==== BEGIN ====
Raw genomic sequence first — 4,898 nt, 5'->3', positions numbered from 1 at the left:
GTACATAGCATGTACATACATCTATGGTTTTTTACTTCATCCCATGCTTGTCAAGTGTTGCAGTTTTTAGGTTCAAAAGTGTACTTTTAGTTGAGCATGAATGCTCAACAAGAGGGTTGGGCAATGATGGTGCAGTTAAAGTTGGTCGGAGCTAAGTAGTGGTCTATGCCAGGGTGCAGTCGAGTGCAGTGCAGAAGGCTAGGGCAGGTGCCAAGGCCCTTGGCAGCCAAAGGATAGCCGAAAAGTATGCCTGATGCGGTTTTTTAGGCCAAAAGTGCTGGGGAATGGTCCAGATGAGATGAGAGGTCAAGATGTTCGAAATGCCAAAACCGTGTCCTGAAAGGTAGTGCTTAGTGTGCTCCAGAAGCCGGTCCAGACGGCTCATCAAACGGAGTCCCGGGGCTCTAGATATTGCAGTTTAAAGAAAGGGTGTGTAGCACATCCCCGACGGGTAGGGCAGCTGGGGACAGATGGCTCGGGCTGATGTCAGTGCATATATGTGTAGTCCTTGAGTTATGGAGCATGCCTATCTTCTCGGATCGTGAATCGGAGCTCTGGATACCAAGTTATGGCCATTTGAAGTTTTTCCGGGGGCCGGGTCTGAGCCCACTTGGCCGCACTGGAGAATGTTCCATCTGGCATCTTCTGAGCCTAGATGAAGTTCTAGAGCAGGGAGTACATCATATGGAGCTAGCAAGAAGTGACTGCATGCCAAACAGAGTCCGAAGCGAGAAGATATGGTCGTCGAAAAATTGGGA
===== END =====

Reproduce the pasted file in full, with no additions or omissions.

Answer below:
Raw genomic sequence first — 4,898 nt, 5'->3', positions numbered from 1 at the left:
GTACATAGCATGTACATACATCTATGGTTTTTTACTTCATCCCATGCTTGTCAAGTGTTGCAGTTTTTAGGTTCAAAAGTGTACTTTTAGTTGAGCATGAATGCTCAACAAGAGGGTTGGGCAATGATGGTGCAGTTAAAGTTGGTCGGAGCTAAGTAGTGGTCTATGCCAGGGTGCAGTCGAGTGCAGTGCAGAAGGCTAGGGCAGGTGCCAAGGCCCTTGGCAGCCAAAGGATAGCCGAAAAGTATGCCTGATGCGGTTTTTTAGGCCAAAAGTGCTGGGGAATGGTCCAGATGAGATGAGAGGTCAAGATGTTCGAAATGCCAAAACCGTGTCCTGAAAGGTAGTGCTTAGTGTGCTCCAGAAGCCGGTCCAGACGGCTCATCAAACGGAGTCCCGGGGCTCTAGATATTGCAGTTTAAAGAAAGGGTGTGTAGCACATCCCCGACGGGTAGGGCAGCTGGGGACAGATGGCTCGGGCTGATGTCAGTGCATATATGTGTAGTCCTTGAGTTATGGAGCATGCCTATCTTCTCGGATCGTGAATCGGAGCTCTGGATACCAAGTTATGGCCATTTGAAGTTTTTCCGGGGGCCGGGTCTGAGCCCACTTGGCCGCACTGGAGAATGTTCCATCTGGCATCTTCTGAGCCTAGATGAAGTTCTAGAGCAGGGAGTACATCATATGGAGCTAGCAAGAAGTGACTGCATGCCAAACAGAGTCCGAAGCGAGAAGATATGGTCGTCGAAAAATTGGGA